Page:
Cards, Gifts and Parties = Creative Marketing
‘Tis the season for greeting cards, thank you gifts and holiday party invitations. How to use these to market your practice to better client relationships and bring in better referrals.
November 16, 2009
Unfortunately, the bounty of cards, gifts and parties can be overwhelming and exhausting. Thus, your impact can easily be diluted or lost. Here are a few marketing ideas to help make your cards, gifts and party participation more worthwhile.
Sending out cards during the last two weeks of December can be a waste. We get so many of them. We wonder which ones to simply throw out. Often, the mass-printed, thinly-veiled marketing propaganda are the first to go.
You have a core clientele and referral sources who should receive more than a stoic card with a scribbled signature. The rest should receive a thoughtful card, during a less busy season:
Thanksgiving Day cards make a memorable first impression, before the onslaught. (It also avoids any religious entanglement.) Thanksgiving Day is a convenient backdrop to appreciate all your relationships, especially those who pay the bills. It can also be a gentle reminder to those who haven’t yet: “We thank you for catching up before the year end.”
Since the gesture is still novel, Thanksgiving cards need not be fancy: A thank you message can be printed on your letterhead. You can also be whimsical (e.g., involve your kids’ school projects).
Thanksgiving Day earmarks the conclusion of another year. Your Thanksgiving cards can nudge year-end review and remind your clients that you are always open to answering questions from their friends and family.
E-mailed cards save time and money; yet it can figuratively and literally become spam. Plus, it subtracts from the personal touch. Sendoutcards.com is a nifty alternative: As Dorian Stern, a Sendoutcards.com representative, says, “Send Out Cards provides online contact management. Clients’ birthdays and holiday greetings can be sent automatically, with custom elements like photographs, fonts, logos and even signed in your handwriting.”
Giving gifts can become expensive. Like any business decision, what’s the return on investment? Many practices settle on treating everybody equally with branded pens and other tchotchkes. Unfortunately, for many such gifts end up tossed in the back of drawers. The appreciative personal impact is lost when the gift is impersonal.
Last week I was speaking with Hank Jaroslawski of the New York Islanders. While promoting his corporate packages, he surmised, “Why give a gift, when you can give an experience?”
Your value isn’t only reflected by accurate financial statements and other documents. Your expertise is also translated into memorable client experiences. It’s about your clients, so too should be your gifts.
Common passions, like hockey, golf, boating or travelling, are perfect themes. By giving tickets, you help your clients share their experiences with those they truly love, not (just) you. You are also creating an opportunity for them to edify you, “My CPA just gave me box seats to …”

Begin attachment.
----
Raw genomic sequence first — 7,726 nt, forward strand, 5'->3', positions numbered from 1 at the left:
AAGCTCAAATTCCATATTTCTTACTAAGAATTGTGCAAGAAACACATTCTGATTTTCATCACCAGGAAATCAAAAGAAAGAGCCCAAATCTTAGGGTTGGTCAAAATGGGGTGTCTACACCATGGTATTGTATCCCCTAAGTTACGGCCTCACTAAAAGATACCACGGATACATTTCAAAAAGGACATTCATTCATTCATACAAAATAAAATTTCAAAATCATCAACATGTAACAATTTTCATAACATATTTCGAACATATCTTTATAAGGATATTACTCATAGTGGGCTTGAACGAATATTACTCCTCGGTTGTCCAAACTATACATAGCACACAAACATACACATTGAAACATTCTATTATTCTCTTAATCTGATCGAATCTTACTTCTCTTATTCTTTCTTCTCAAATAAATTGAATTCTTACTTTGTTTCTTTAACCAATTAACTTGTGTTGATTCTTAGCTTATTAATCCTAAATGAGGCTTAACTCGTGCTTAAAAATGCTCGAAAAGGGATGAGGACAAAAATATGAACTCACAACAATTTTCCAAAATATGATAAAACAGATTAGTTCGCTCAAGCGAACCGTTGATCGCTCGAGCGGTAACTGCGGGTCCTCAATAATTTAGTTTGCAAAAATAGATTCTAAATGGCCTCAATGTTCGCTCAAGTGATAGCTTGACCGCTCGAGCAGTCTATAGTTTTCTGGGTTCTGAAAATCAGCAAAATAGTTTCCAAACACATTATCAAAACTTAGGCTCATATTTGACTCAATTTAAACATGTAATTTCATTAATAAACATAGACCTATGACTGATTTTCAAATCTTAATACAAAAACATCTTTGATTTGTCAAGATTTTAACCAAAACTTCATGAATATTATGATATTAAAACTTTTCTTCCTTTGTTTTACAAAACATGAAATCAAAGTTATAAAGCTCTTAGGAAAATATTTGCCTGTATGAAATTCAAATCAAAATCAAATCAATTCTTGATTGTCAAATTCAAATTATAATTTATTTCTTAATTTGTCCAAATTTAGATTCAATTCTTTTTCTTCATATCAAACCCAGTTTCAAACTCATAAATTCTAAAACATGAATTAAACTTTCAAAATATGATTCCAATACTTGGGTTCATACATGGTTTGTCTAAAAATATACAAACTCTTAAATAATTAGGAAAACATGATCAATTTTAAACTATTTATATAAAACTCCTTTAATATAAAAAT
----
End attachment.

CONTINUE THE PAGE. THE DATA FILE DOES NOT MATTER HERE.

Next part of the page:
Even if you don’t share your clients’ interests, gifts reflecting your clients’ passions are more memorable. While it does take more effort than imprinting a thousand pens with your contact information, your clients will realize the time and thoughtfulness that went into your sending the gift and that will go a long way. Getting to know your clients better will not only lead to better gift-giving but also better referrals.
Each business relationship should be treated fairly, not equally. While kickbacks and proportional gifts may be unethical, VIP clients and referral sources should be treated specially. Still remember, everybody enjoys receiving something. Think of giving gifts like planting seeds — it will yield greater returns in seasons to come.
Like last year, we will be obliged by our clients, colleagues and friends to go to many holiday parties. They are more social than productive. While it’s more comfortable to circulate in familiar cliques, business parties can be a great opportunity to meet new clients. After all, you all share a common bond: It’s like LinkedIn coming to life!
You may not have the budget to throw an elaborate party. Many practices invite their favorite (and most important) clients and colleagues to a dinner gathering. Or, simpler yet for smaller practices, you can make it easier by inviting one client. Taking spouses along ensures the conversations aren’t just about business.
Parties aren’t just about its lavishness. It should focus on the memorable experience. An evening cruise, drinks at your golf clubhouse or dinner after a game are fun twists on a holiday staple. Using themed corporate parties can make for more interesting interaction than a traditional cocktail party.
Steve Wilson of World Golf Network regularly develops networking events that bring out the passion for golf in a productive atmosphere. At his next event, a golf pro will provide personalized golf swing analysis and golfers’ swings will be videotaped for improvement. Such a party would spark more conversation (about you) during the party and for months to come.
While most of the effect of marketing comes through consistency, holiday cards, gifts and parties are moments for your creativity. Your accounting practice must distinguish itself from the crowd. Likewise, your marketing should stand out. Your cards, gifts and parties should reflect your personality, your excellent service and your clients’ interests. As you are more remembered, you will be more recommended.
Vikram Rajan is a Practice Marketing Advisor™ with CoGrow. Rajan helps CPA practices with their marketing action plans, within professional codes of ethics and compliance.